Cornell Systems Lunch

CS 754 Fall 2005
Friday 12PM, Rhodes 655

E. Gün Sirer and Andrew Myers

Sponsored by the Information Assurance Institute (IAI),
Computing and Information Science, Cornell

The Systems Lunch is a seminar for discussing recent, interesting papers in the systems area, broadly defined to span operating systems, distributed systems, networking, architecture, databases, and programming languages. The goal is to foster technical discussions among the Cornell systems research community. We meet once a week on Fridays at noon in Rhodes 655.

The systems lunch is open to all Cornell students interested in systems. First-year graduate students are especially welcome. Student participants are expected to sign up for CS 754, Systems Research Seminar, for one credit.

Date Paper Presenter
August 26 Meridian: A Lightweight Network Location Service without Virtual Coordinates
Bernard Wong, Aleksandrs Slivkins, Emin Gun Sirer
Bernard Wong
September 02 Towards a Global IP Anycast Service
Hitesh Ballani, Paul Francis
Hitesh Ballani
September 09 FS2: Dynamic Data Replication in Free Disk Space for Improving Disk Performance and Energy-Consumption
Hai Huang, Wanda Hung, Kang Shin (University of Michigan)
SOSP 2005
Hibernator: Helping Disks Sleep Through The Winter
Qingbo Zhu, Zhifeng Chen, Lin Tan, Yuanyuan Zhou (University of Illinois at Urbana-Champaign), Kimberly Keeton, John Wilkes (Hewlett-Packard Laboratory)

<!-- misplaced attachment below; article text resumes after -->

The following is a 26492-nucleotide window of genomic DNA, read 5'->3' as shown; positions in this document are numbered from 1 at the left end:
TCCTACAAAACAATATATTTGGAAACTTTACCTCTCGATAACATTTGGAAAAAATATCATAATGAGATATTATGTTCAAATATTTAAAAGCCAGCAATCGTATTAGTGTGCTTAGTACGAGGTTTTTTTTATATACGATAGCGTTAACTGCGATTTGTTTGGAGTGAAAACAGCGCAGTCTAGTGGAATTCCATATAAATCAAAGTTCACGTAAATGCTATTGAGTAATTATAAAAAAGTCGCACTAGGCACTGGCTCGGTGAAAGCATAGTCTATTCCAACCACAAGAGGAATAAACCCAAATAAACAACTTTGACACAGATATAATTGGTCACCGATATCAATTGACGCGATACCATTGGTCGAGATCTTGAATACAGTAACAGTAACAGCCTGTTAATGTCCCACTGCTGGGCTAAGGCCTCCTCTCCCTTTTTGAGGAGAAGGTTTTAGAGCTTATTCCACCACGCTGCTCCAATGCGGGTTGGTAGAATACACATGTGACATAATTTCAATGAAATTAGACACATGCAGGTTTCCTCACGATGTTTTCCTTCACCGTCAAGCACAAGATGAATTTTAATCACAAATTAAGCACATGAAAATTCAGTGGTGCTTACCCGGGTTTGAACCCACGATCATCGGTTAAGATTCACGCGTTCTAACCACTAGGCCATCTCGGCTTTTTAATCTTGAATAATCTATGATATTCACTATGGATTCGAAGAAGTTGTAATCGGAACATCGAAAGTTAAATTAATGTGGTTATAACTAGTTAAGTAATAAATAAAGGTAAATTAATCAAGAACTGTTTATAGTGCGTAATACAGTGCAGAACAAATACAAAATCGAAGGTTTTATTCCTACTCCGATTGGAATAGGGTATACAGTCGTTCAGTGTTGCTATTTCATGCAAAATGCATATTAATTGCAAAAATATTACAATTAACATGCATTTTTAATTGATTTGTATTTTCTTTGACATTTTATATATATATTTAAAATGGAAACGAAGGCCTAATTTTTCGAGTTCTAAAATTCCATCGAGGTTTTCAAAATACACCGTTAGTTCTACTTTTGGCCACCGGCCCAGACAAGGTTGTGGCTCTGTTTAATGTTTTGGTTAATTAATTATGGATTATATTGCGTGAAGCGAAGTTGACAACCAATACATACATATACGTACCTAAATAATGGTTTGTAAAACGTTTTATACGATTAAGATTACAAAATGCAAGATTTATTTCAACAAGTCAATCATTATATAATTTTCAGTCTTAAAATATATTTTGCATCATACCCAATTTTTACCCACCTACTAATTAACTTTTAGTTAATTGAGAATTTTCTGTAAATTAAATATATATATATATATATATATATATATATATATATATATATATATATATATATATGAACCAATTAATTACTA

SOSP 2005
Kevin Walsh
September 16 Pioneer: Verifying Integrity and Guaranteeing Execution of Code on Legacy Platforms
Arvind Seshadri, Mark Luk, Elaine Shi, Adrian Perrig (CMU), Leendert van Doorn (IBM), Pradeep Khosla (CMU)
SOSP 2005
Labeling Virtual Memory in the Asbestos Operating System
Petros Efstathopoulos (UCLA), Maxwell Krohn (MIT), Steve VanDeBogart (UCLA), Cliff Frey (MIT), David Ziegler (MIT), Eddie Kohler (UCLA), David Mazieres (NYU), M. Frans Kaashoek (MIT CSAIL), Robert T. Morris (MIT CSAIL)
SOSP 2005
Alan Shieh & Dan Williams
September 23 Vigilante: End-to-End Containment of Internet Worms
Manuel Costa (Microsoft Research), Jon Crowcroft (Cambridge University), Miguel Castro, Antony Rowstron, Lidong Zhou, Lintao Zhang and Paul Barham (Microsoft Research)
SOSP 2005
Mahesh Balakrishnan
September 30 Capturing, Indexing, Clustering, and Retrieving System History
Ira Cohen (HP Labs), Moises Goldszmidt (HP Labs), Steve Zhang (Stanford University), Terence Kelly (HP Labs), Armando Fox (Stanford), Julie Symons (HP Labs)
SOSP 2005
Maya Haridasan
October 07 Rx: Treating Bugs As Allergies -- A Safe Method for Surviving Software Failures
Feng Qin, Joseph Tucek, Jagadeesan Sundaresan, Yuanyuan Zhou (University of Illinois at Urbana-Champaign)
SOSP 2005
Lunch will be held in the Systems Lab
Krzys Ostrowski
October 14 A Novel Approach to E-mail Worm/Virus Containment
In this talk, I will present our research into adaptive techniques for identifying and containing the spread of novel e-mail-borne worms and viruses. Traditional techniques have suffered from either a window of vulnerability in detecting novel e-mail worms/viruses or they have high false positive rates, reducing their usefulness.

Our approach combines an Statistical Learning Technique-based approach using greedy e-mail feature selection with semi-supervised learning to yield a system that can detect previously unseen types of e-mail worms and viruses while offering both low false positive and low false negative rates. I will show preliminary results using both a locally collected dataset and a publicly available dataset. I will also discuss the potential benefits that would result from even a partial wide-scale deployment by the top US service providers. Finally, I will present the DETER testbed, a unique national-scale testbed that we have designed and built for open cybersecurity research.